In meteorology, a cyclone refers to any low pressure area with winds spiralling inwards. Cyclones rotate clockwise in the Southern Hemisphere and anti-clockwise in the Northern Hemisphere. Cyclone is the general term for a variety of low pressure system types, such as tropical cyclones, extra tropical cyclones and tornadoes.
The largest of the low-pressure systems are the extratropical cyclones and the cold-core polar cyclones which lie on the synoptic scale which in meteorology is a horizontal length of 1000 km or more. The Warm-core cyclones are the tropical cyclones, mesocyclones, and the polar lows that lie within the smaller mesoscale. The Subtropical cyclones are intermediate in size. Cyclones have also been on other planets outside of the Earth, such as Mars and Neptune. For example the Great Red Spot of Jupiter and the Great Black Spot of Neptune.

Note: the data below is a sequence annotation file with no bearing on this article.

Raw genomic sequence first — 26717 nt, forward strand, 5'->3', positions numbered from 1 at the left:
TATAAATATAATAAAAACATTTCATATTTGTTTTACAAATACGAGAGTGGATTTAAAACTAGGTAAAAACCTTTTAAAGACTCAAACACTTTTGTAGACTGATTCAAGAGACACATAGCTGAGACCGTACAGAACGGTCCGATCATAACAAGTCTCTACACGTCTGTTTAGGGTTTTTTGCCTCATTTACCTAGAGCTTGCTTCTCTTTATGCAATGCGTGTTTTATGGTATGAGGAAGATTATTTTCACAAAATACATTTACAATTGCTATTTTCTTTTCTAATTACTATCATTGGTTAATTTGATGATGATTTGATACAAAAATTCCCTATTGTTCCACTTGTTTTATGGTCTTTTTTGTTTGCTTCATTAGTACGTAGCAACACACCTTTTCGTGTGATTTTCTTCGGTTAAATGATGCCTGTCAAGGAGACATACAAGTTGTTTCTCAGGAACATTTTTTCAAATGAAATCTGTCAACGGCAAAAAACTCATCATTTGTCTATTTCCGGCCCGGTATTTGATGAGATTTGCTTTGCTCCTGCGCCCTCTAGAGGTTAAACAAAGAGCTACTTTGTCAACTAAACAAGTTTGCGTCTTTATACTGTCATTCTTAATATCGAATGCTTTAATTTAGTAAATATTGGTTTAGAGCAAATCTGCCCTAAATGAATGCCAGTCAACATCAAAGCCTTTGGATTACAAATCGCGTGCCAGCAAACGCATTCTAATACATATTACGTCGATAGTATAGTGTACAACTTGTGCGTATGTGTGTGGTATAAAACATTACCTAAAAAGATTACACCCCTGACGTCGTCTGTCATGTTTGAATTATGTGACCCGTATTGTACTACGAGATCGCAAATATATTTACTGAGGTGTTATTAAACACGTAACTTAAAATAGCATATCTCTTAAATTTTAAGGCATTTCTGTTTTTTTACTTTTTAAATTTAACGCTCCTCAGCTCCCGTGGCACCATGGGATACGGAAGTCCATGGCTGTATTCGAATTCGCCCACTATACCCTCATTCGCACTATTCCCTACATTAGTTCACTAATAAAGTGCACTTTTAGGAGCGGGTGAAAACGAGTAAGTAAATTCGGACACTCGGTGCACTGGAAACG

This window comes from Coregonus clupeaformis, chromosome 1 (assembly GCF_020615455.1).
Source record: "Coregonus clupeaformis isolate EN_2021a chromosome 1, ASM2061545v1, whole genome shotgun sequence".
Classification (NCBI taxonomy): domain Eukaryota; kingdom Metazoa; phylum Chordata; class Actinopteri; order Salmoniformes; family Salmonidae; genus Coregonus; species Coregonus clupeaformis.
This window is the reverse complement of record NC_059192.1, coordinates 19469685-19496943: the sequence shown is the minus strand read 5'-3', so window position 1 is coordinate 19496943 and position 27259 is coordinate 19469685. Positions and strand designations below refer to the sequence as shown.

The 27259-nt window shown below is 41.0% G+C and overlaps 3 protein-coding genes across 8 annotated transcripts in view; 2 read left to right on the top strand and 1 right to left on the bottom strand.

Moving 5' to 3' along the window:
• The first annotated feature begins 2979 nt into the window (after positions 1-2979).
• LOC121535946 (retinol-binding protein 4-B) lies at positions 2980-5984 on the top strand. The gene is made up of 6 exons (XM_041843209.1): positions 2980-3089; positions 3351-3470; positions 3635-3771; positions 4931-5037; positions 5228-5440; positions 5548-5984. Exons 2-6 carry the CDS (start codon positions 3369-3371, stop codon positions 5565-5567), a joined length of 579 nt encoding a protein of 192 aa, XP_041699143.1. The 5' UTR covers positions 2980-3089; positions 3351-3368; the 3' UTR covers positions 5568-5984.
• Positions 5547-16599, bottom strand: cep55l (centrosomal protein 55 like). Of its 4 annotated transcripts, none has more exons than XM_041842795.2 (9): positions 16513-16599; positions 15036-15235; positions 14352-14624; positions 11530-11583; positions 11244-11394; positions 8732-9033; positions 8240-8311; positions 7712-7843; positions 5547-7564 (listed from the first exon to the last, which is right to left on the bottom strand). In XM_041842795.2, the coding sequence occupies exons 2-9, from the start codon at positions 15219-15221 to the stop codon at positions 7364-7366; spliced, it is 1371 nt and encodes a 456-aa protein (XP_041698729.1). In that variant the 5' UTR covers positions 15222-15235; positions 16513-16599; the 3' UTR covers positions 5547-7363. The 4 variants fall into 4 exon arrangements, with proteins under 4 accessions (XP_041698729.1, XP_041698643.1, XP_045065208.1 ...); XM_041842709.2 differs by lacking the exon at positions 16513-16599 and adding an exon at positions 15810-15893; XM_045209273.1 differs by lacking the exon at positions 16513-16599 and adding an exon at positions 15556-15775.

Cyclones are also referred to as hurricanes and typhoons. They consist of the eye, eyewall and rainbands.
The process of cyclone formation and intensification is described as Cyclogenesis. The formation of Extratropical cyclones comes as waves in large regions of enhanced midlatitude temperature contrasts which are called baroclinic zones. These zones contract to form weather fronts as the circulation of the cyclone closes and gets more intense. Later in their life cycle, cyclones form what is called an occluded front. The cyclone's track is then guided over the course of an 2 to 6 day life cycle by its steering flow of the polar or subtropical jetstream.
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- Media related to Astronaut images of tropical cyclones at Wikimedia Commons